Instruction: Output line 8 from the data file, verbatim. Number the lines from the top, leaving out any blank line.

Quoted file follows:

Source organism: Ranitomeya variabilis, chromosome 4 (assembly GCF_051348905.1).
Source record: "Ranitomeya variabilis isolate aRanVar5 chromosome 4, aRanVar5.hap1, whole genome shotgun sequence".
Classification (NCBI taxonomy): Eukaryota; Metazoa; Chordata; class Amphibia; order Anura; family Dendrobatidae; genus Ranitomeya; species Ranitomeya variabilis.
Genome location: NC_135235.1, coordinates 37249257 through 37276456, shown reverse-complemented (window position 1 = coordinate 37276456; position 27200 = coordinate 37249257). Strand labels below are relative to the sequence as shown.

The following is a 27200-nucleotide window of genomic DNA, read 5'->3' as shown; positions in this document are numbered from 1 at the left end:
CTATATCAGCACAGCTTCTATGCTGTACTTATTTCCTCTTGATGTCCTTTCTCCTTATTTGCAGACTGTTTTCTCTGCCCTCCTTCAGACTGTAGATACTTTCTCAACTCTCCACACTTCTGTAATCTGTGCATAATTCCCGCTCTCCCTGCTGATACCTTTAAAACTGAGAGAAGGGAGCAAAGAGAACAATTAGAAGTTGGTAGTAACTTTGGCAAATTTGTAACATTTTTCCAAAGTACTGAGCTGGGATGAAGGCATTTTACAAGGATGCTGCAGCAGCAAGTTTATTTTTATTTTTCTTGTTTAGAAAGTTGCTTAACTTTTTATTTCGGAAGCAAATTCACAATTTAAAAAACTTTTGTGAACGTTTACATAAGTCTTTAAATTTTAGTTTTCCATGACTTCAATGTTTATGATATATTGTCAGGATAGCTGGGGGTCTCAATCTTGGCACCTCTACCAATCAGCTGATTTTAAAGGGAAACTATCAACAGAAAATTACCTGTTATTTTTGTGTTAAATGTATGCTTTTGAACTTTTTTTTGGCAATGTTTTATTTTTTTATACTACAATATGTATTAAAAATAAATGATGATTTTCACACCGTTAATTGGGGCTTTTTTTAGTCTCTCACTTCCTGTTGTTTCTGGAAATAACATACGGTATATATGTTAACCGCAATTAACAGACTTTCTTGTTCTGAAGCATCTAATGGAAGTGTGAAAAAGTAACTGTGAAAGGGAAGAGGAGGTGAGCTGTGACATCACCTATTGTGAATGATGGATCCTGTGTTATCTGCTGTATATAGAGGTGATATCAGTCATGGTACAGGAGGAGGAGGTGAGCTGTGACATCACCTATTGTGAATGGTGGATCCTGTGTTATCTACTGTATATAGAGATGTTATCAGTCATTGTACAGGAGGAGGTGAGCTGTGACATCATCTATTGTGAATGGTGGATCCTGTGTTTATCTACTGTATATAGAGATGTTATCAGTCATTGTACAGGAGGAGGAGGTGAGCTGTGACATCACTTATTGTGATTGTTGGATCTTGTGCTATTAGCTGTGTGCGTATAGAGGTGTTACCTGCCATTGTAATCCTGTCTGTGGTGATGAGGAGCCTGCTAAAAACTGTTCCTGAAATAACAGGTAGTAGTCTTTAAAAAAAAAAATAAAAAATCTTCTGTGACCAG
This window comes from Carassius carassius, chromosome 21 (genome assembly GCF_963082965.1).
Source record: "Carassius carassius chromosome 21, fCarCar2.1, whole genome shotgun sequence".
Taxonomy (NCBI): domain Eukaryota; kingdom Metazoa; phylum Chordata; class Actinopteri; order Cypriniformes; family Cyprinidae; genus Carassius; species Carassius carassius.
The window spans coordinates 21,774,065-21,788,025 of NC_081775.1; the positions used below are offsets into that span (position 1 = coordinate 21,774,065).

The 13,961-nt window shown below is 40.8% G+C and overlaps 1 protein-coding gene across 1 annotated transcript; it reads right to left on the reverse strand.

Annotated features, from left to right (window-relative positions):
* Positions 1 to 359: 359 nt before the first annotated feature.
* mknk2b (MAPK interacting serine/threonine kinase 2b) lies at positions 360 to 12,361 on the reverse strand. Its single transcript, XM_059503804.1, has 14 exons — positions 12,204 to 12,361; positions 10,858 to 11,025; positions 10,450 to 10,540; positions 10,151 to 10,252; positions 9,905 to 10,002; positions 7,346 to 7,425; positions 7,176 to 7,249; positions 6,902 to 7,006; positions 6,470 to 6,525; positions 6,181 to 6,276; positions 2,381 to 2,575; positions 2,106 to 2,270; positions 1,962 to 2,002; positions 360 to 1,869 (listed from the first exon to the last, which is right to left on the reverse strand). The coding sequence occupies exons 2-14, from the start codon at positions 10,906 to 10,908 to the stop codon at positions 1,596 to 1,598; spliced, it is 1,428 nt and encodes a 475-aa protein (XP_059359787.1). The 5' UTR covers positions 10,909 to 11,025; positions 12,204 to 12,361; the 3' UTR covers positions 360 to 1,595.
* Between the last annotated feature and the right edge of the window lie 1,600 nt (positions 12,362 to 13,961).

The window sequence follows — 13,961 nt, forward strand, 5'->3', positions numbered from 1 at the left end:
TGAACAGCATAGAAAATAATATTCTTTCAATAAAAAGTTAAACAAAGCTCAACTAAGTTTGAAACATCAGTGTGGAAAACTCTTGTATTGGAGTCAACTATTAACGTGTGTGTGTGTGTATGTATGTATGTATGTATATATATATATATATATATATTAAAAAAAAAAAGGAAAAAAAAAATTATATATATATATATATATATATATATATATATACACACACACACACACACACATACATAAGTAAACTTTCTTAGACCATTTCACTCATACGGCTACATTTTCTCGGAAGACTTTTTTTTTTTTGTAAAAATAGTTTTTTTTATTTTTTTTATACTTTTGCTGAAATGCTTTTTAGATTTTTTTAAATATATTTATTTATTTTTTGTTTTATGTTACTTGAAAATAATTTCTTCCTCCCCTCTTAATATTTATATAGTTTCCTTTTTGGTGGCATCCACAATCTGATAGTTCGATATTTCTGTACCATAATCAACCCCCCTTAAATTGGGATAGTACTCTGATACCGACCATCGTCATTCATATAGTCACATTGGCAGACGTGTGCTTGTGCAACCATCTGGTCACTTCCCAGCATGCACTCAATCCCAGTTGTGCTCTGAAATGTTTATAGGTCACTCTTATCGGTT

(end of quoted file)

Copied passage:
Source record: "Carassius carassius chromosome 21, fCarCar2.1, whole genome shotgun sequence".